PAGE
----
Big 3 Automakers: The Risk of Doing Nothing

12/17/2008 | By Mychele Lord

As I witness the fate of Detroit automakers, I can’t help but see potential parallels between the automotive industry and the real estate industry. It would have cost U.S. automakers more money – and cut into their profits – to make more energy-efficient vehicles that were better for the environment, but Detroit believed it wasn’t what their customers wanted.

Most of the real estate industry and its capital sources are waiting on “enough” quantifiable data to build new or retrofit existing buildings to high-performance green buildings that are healthier for occupants and better for the environment. Most are still unsure whether it’s what customers want, or whether customers (tenants) will pay enough to justify the added investment. Foreign automakers made the switch and made money. 

It’s time to shift our thinking from seeking to quantify green returns to assessing the risk of not making sustainable choices.

Waiting on the Numbers to Value Green Buildings
The luxury of waiting on enough numbers to make a risk-free change is no longer. The risk is not in going green, but in failing to go green. Detroit’s big three automakers failed to make difficult but necessary changes. 

Studies of first-cost green premiums consistently hover in the 0- to 2-percent range. Post-occupancy studies support reduced operating costs and higher absorption, occupancy, rents, and sales prices; however, there’s not enough quantifiable data to draw statistical conclusions to be inserted in traditional valuation models. Yet, data and common sense tell us that these studies are directionally correct.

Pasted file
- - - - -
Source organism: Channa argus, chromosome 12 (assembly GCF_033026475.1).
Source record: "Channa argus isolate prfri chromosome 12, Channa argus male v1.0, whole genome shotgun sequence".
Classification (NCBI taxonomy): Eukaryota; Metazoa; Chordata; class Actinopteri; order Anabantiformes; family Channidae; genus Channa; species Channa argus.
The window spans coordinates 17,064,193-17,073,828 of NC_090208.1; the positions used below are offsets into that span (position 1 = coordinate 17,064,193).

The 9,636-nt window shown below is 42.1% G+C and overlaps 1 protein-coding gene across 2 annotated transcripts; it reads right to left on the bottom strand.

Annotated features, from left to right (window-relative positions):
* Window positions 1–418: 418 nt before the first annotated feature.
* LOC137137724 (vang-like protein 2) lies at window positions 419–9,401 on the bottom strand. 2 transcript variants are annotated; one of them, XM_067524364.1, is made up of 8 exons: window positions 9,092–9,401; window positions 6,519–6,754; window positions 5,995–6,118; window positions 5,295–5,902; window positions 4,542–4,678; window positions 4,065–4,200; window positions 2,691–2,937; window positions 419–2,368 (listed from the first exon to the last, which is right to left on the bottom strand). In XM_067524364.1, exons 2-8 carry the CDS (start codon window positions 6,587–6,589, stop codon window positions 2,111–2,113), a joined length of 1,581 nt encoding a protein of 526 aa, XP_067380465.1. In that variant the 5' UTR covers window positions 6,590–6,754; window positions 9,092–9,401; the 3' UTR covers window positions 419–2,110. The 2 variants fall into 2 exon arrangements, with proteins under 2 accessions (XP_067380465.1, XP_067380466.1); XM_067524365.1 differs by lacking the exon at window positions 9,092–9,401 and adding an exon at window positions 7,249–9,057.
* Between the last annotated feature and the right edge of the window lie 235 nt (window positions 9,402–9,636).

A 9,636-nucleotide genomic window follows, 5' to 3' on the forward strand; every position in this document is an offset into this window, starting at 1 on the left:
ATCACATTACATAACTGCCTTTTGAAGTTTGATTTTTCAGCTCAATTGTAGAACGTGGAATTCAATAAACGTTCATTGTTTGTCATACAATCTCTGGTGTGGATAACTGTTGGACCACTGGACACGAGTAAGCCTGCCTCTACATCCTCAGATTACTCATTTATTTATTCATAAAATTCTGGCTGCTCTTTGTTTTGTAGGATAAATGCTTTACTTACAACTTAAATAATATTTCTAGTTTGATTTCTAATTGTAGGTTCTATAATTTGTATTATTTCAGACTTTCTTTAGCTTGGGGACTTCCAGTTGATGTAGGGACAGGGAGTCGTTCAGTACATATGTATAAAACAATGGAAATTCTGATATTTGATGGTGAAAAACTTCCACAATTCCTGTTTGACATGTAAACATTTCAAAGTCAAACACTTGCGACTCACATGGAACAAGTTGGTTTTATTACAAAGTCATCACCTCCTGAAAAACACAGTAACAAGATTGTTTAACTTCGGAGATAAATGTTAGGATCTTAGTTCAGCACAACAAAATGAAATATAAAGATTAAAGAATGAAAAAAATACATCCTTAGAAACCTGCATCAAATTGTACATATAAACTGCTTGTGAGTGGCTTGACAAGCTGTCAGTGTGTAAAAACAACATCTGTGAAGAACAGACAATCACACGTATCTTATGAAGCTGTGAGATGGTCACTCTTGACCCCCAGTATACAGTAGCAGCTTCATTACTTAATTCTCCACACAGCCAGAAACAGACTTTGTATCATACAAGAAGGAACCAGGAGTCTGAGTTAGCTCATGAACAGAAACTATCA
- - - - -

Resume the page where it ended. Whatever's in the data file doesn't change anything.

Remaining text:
Implementing green practices that improve efficiency and the environment is a sound business strategy. Move from looking for the value-add of a green building to underwriting the added risk of a non-green building.

A comprehensive report titled Globalization and Global Trends in Green Real Estate Investment (prepared by Andrew J. Nelson, vice president at Chicago-based RREEF Research, September 2008) identifies at least three major types of risk for investors:

  • Market risk: Rising standards will make inefficient buildings obsolete over time. 
  • Regulatory risk: Governments may quickly alter the playing field and cost/benefit calculators.
  • Environmental risk: Physical damages attributable to climate change may alter risk profiles.

According to Nelson’s report, global trends in green real estate investment hold the following implications for investors:

  • Rapid transformation will move the market toward green-only construction.
  • Studies uniformly conclude that green buildings command higher rents and occupancy rates, lower utility costs, and lower capitalization rates.
  • Urban infill sites will be increasingly valued.
  • Markets will flip from a green premium to a discount for obsolete construction.
  • Immediate risks are to older, inefficient buildings whose obsolescence will be reflected in lower rents and occupancy.
  • The greatest opportunities for green building investments will be in the United States due to its large stock of aging investible real estate and sizeable population growth.

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